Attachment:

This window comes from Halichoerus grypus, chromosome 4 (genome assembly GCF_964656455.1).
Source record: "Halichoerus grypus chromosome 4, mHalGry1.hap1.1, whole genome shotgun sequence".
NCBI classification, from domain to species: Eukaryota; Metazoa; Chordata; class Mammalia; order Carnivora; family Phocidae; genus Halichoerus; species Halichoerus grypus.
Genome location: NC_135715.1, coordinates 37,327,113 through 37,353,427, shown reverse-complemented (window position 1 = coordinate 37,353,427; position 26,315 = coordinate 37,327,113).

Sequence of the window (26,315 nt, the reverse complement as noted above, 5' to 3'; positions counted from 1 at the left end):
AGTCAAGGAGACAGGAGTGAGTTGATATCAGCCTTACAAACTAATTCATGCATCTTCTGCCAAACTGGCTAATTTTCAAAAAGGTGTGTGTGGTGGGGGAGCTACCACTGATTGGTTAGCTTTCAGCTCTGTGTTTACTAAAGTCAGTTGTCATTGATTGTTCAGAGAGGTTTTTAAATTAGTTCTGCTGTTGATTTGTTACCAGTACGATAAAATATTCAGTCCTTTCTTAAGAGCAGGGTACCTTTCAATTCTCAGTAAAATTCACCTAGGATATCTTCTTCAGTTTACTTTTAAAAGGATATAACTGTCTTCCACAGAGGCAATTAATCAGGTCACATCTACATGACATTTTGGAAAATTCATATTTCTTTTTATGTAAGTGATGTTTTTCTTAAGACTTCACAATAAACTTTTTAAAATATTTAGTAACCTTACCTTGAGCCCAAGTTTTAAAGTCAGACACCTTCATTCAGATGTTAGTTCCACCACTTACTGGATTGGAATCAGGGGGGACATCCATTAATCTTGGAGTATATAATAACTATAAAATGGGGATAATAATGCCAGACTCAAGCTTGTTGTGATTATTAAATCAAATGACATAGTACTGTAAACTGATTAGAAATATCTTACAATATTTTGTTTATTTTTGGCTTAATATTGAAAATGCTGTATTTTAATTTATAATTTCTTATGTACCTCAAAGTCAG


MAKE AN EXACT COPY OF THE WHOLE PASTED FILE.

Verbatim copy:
This window comes from Halichoerus grypus, chromosome 4 (genome assembly GCF_964656455.1).
Source record: "Halichoerus grypus chromosome 4, mHalGry1.hap1.1, whole genome shotgun sequence".
NCBI classification, from domain to species: Eukaryota; Metazoa; Chordata; class Mammalia; order Carnivora; family Phocidae; genus Halichoerus; species Halichoerus grypus.
Genome location: NC_135715.1, coordinates 37,327,113 through 37,353,427, shown reverse-complemented (window position 1 = coordinate 37,353,427; position 26,315 = coordinate 37,327,113).

Sequence of the window (26,315 nt, the reverse complement as noted above, 5' to 3'; positions counted from 1 at the left end):
AGTCAAGGAGACAGGAGTGAGTTGATATCAGCCTTACAAACTAATTCATGCATCTTCTGCCAAACTGGCTAATTTTCAAAAAGGTGTGTGTGGTGGGGGAGCTACCACTGATTGGTTAGCTTTCAGCTCTGTGTTTACTAAAGTCAGTTGTCATTGATTGTTCAGAGAGGTTTTTAAATTAGTTCTGCTGTTGATTTGTTACCAGTACGATAAAATATTCAGTCCTTTCTTAAGAGCAGGGTACCTTTCAATTCTCAGTAAAATTCACCTAGGATATCTTCTTCAGTTTACTTTTAAAAGGATATAACTGTCTTCCACAGAGGCAATTAATCAGGTCACATCTACATGACATTTTGGAAAATTCATATTTCTTTTTATGTAAGTGATGTTTTTCTTAAGACTTCACAATAAACTTTTTAAAATATTTAGTAACCTTACCTTGAGCCCAAGTTTTAAAGTCAGACACCTTCATTCAGATGTTAGTTCCACCACTTACTGGATTGGAATCAGGGGGGACATCCATTAATCTTGGAGTATATAATAACTATAAAATGGGGATAATAATGCCAGACTCAAGCTTGTTGTGATTATTAAATCAAATGACATAGTACTGTAAACTGATTAGAAATATCTTACAATATTTTGTTTATTTTTGGCTTAATATTGAAAATGCTGTATTTTAATTTATAATTTCTTATGTACCTCAAAGTCAG